Bangladesh factories ordered shut to save river
In a landmark decision hailed by activists, the court Monday (20) ordered the authorities to take immediate action against the 231 factories including dyeing and rubber plants and tanneries dumping effluent into the Buriganga (Photo: MUNIR UZ ZAMAN/AFP via Getty Images).
Radhakrishna N S
BANGLADESH’S high court has ordered the shutdown of 231 factories that have contributed to Dhaka’s main river becoming one of the world’s most polluted, a lawyer said Tuesday (21).
The country is crisscrossed by hundreds of rivers, but a recent industrial boom, including the emergence of the world’s second biggest garment industry, has prompted officials to turn a blind eye to the industrial waste they dump into rivers.
In a landmark decision hailed by activists, the court Monday (20) ordered the authorities to take immediate action against the 231 factories including dyeing and rubber plants and tanneries dumping effluent into the Buriganga.
“The court asked them to disconnect all utilities including electricity, gas and water supplies to these factories,” lawyer Manzil Murshid, who filed the public interest litigation, said.
“This order will go a long way to save the Buriganga from an ecological disaster,” he told.
The Buriganga connects the capital with the southern coastal districts through a network of rivers. For centuries it was the gateway to the 400-year-old city built by the Mughals.
But for decades more than 100 tanneries dumped industrial effluent into the river, turning it into one the world’s dirtiest waterways, according to Ainun Nishat, a river expert.
According to the Human Rights Watch, each day the tanneries would discharge some 21,000 cubic metres (5.5 million US gallons) of untreated waste containing chromium, lead and other chemicals into the Buriganga.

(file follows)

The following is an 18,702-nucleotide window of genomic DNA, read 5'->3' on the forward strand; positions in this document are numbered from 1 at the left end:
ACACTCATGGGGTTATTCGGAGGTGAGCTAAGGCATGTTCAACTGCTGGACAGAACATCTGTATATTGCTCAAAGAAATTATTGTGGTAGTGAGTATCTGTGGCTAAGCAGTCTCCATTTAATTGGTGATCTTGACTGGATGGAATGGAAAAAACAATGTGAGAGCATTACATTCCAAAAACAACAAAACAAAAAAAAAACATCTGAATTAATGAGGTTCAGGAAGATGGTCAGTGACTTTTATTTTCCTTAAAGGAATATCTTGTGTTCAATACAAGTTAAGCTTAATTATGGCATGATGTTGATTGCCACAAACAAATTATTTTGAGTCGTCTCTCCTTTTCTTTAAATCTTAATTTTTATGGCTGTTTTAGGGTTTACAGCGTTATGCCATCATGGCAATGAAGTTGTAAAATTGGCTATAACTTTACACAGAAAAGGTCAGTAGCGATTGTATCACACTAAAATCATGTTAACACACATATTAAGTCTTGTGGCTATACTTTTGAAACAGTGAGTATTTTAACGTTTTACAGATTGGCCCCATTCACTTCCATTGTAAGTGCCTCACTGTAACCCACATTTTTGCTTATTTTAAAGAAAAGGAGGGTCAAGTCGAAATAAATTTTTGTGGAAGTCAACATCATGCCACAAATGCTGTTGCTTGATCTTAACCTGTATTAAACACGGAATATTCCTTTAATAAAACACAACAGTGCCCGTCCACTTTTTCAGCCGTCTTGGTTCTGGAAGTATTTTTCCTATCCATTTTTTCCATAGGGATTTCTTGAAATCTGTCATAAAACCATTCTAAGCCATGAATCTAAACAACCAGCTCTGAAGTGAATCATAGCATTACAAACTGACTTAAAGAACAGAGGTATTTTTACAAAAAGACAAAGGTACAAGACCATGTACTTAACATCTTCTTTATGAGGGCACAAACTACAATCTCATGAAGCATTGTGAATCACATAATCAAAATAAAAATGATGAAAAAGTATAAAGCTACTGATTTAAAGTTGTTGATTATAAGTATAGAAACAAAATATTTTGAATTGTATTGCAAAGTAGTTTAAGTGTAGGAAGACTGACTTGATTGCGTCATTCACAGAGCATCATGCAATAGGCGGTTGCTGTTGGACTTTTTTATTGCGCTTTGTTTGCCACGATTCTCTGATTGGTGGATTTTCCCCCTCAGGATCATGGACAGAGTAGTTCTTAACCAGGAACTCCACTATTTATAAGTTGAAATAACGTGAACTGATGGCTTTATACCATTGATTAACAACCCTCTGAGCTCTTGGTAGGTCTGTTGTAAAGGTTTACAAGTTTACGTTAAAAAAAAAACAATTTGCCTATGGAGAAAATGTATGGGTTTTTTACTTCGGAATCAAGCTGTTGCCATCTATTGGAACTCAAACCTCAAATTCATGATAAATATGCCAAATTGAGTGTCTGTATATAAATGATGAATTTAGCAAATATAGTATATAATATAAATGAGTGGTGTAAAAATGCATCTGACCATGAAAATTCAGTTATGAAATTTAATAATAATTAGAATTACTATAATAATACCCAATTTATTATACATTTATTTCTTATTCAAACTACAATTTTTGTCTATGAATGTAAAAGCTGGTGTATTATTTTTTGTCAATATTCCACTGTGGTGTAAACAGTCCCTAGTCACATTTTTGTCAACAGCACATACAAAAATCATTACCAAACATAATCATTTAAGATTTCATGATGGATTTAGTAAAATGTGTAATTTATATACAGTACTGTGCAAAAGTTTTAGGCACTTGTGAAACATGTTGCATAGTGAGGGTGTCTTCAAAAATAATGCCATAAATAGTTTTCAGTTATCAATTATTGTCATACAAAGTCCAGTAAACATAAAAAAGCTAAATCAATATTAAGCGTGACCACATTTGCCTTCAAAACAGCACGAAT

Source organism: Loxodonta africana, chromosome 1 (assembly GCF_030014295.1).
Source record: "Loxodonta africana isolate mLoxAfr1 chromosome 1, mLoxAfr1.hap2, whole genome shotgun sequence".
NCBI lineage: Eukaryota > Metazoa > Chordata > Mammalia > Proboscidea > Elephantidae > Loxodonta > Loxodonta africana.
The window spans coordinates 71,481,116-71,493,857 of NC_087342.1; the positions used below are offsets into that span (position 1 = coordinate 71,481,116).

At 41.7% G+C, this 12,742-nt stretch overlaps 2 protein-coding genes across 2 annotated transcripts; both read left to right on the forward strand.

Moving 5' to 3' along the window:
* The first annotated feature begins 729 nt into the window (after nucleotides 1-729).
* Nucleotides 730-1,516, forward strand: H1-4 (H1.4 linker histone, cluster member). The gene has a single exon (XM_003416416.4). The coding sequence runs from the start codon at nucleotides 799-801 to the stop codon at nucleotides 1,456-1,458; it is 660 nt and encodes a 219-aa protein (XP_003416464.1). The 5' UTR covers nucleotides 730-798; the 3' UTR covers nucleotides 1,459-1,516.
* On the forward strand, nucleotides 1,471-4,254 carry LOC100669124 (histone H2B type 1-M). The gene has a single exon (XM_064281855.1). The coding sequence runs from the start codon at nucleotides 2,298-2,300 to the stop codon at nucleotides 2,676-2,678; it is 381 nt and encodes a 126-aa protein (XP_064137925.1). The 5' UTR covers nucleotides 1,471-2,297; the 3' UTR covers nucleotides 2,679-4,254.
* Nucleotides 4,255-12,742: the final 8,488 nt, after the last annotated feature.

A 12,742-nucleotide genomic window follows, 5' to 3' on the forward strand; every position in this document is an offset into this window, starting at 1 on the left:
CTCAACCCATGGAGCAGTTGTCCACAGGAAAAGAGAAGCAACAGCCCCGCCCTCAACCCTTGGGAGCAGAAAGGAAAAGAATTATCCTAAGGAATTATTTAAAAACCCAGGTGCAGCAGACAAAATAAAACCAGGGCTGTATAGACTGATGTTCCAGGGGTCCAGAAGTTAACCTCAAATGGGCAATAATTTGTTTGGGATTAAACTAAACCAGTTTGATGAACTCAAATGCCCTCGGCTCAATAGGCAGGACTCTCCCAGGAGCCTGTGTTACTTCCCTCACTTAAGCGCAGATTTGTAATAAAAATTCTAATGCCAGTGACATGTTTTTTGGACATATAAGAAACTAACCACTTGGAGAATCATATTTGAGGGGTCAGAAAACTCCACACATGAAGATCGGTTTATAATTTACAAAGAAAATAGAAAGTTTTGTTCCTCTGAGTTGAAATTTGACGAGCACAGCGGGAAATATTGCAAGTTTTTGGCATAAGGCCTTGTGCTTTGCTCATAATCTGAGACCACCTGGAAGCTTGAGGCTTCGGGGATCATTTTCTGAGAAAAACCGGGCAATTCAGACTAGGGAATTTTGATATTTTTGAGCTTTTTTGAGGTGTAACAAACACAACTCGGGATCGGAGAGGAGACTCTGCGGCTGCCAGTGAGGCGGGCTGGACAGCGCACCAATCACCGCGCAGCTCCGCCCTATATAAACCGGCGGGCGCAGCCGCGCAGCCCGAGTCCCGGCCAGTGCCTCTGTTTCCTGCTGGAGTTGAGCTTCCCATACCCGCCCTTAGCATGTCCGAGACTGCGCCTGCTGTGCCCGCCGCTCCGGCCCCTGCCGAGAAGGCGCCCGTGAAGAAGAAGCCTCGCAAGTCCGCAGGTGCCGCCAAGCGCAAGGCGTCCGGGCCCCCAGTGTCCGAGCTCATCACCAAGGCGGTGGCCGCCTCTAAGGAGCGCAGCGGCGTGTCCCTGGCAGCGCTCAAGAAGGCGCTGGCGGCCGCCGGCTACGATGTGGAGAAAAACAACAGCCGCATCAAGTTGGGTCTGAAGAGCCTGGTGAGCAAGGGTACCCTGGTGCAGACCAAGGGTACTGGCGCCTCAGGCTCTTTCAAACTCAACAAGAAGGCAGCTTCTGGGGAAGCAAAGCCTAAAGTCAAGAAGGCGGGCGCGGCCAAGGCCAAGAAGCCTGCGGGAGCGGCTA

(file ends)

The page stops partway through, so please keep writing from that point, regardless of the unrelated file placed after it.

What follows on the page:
Although under international pressure the tanneries were forced to relocate in 2017, hundreds of illegal factories, most constructed without complying with environmental regulations, continued to pollute the river.
“We welcome the decision because these factories kept on polluting the river as they didn’t have any effluent treatment plants,” Nishat said, adding he hoped the authorities would overcome “political pressure” to execute the order.
National River Conservation Commission of Bangladesh (NRCCB), the state-run legal guardian of all Bangladesh rivers, has called the verdict “a great achievement”.
“These factories have been committing two grievous crimes. They don’t have environmental approvals and have been polluting rivers for years,” NRCCB chairman Mujibur Rahman Howlader told.
Howlader said the court decision would strengthen the authorities against influential factory owners. “We’ll monitor the progress of the compliance,” he said.
In recent years the government of prime minister Sheikh Hasina has stepped up efforts to save rivers by ordering a nationwide drive to evict businesses, squatters and illegal factories from their shores.
Last year alone, the authorities demolished 4,000 illegal establishments from the banks of four Dhaka rivers.
Sheikh Rokon, the head of Riverine People advocacy group, said “at least 38 rivers are now dying due to unbridled pollution and land grabbing”.
“The government must act fast against the polluters and grabbers. Otherwise, these rivers will be wiped off the country’s map,” he said.